Marlborough is a hidden Maryland gem of an event. But perhaps I’m biased; as a rider, I’ve ridden around novice, training and prelim, always bringing home a ribbon and awesome prizes. And now, for the second year, I’ve been involved on the organizing side of the event. As a friend said to me this past weekend, “I have a whole new appreciation.” As cross-country chair — and now as this year’s co-organizer — I will never again look at a properly placed cross-country jump flag without awe and admiration. Apparently flags do not appear at their respective jumps on their own. I know — shocking. This year, we flagged five courses in about four hours with almost 20 volunteers — a huge improvement on our stats last year.  And I’d like to know why Buffy the Vampire Slayer never seemed to get a splinter in her hands. We could use her for flagging next year!
This year, Marlborough ran as a one-day event — running almost 150 horses through Beginner Novice to Preliminary on Sept. 21 — and running an Intro event the next day, followed by an afternoon of cross-country schooling. We are so fortunate to have the vision of Roger Haller behind our cross-country course, and I think Roger really had fun this year running the course over some new routes and playing with the addition of several new fences. Another amazing revelation being on the organizing side of the event is learning that Roger has a detailed plan for each level’s course all the way through 2018. That’s long-term vision! And who will make this vision a reality? None other than course builder extraordinaire Tyson Rementer. Marlborough Horse Trials is one lucky event.
Tyson, a chainsaw, and a beer bottle (in the rain) -- how do you think this ended??
Perhaps one of the neatest things about our event is that it runs on a state park, and this comes with certain special attributes. This year, our early morning dressage riders were joined by a large group of military service members out for a Saturday morning PT session in the park. Our sport has its origins in the military, so I choose to look at this as bringing us just a little bit closer to our heritage. We also have the flow of unsuspecting bikers, hikers and others who think they are heading to the park to enjoy a beautiful fall day only to stumble upon 100 horses prancing and jumping and running. Can you imagine their surprise? And what a great thing for our sport — snag the unsuspecting public and make them new fans of eventing.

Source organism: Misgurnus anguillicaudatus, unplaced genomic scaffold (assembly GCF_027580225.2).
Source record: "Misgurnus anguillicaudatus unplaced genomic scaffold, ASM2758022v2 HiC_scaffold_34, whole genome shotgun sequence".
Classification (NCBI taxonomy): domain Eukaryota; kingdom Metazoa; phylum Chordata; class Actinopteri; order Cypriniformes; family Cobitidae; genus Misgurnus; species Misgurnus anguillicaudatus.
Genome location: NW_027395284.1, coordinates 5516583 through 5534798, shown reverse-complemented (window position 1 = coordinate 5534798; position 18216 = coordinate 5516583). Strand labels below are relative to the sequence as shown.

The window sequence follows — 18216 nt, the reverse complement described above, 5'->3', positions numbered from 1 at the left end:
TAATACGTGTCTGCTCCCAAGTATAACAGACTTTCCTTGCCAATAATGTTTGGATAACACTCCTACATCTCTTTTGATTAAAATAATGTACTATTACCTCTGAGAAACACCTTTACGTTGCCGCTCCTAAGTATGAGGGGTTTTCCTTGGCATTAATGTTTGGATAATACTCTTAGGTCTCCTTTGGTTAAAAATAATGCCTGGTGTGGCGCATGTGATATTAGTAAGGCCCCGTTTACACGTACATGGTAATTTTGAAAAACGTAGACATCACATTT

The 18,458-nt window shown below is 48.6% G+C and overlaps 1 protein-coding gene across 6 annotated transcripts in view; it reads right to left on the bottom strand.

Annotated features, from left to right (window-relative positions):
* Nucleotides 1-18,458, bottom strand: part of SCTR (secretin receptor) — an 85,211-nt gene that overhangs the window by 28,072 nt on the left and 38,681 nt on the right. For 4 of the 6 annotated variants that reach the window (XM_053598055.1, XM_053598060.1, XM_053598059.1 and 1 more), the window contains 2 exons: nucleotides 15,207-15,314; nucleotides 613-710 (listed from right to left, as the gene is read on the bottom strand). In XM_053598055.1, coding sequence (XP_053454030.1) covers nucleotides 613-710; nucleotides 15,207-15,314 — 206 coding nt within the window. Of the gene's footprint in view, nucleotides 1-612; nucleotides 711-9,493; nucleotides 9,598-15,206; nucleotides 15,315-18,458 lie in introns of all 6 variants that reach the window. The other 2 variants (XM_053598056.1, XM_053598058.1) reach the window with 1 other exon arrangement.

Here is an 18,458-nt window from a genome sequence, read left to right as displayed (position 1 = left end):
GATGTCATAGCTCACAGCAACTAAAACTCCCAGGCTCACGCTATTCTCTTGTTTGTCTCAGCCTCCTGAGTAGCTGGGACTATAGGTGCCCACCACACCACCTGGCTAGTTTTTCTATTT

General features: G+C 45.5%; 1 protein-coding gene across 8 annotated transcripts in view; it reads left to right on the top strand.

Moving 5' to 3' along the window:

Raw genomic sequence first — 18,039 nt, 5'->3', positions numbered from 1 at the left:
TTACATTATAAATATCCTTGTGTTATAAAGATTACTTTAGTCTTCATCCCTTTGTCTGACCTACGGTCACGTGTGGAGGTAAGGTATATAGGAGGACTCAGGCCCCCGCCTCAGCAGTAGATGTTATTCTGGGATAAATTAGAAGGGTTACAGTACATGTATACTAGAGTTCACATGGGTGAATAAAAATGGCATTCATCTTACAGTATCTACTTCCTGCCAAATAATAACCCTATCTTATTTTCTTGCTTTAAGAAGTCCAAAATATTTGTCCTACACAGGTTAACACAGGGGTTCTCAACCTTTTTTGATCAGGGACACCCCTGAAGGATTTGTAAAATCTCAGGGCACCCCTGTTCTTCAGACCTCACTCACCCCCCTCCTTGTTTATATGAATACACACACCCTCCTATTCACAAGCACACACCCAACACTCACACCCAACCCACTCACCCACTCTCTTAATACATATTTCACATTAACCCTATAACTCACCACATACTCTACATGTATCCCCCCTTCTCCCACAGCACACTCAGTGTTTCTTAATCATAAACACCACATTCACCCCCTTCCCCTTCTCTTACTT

To top off this year’s event, we hosted a Jim Wofford clinic over the competition course on Wednesday, Sept. 25. With 16 riders and five full courses to play with, Jim found himself in an eventing playground. We cannot thank him enough for spending such a beautiful day with us, and we hope to make this sort of schooling opportunity a permanent feature of Marlborough Horse Trials if the future. We wish to extend a huge thank you to all the riders, grooms, family, friend, and support teams who contributed to the success of each of our riders this weekend. We love hosting you all and look forward to 22 more years.
Jimmy demonstrating how to gather your reins after a drop fence.

Congratulations to the 2013 Marlborough Horse Trials division winners:
  • Open Preliminary A — Katie Domino/Rush W
  • Open Preliminary B — Lisa Mendell/Hokus Pokus
  • Open Training — Courtney Olmstead/Young Lad
  • Training Horse — Rosa W Lehnig/PL Irish Thunder
  • Training Rider — Amy Boccia/Whisper Lea
  • Novice Rider A — Suzy Gehris/Taking a Taxi
  • Novice Rider B — Sherry Stephenson/Pygmalion Prince
  • Open Novice — Skyeler Voss/MTF Cooley Caliber
  • Beginner Novice Rider A — Wendy Wentorf-Owens/Landrada
  • Beginner Novice Rider B — Kelsey Ann Quinn/Private Benjamin
  • Open Beginner Novice — Michelle Warro/Ave Ravina
  • Intro Rider — Michaline West/Double Exposure
  • Open Intro — Myra McMichael/He’s My Beau
And last but not least, I want to extend a huge thank you for the tremendous efforts of the Marlborough Horse Trials board, officials and army of volunteers.  Thank you for making this event possible for more than 20 years.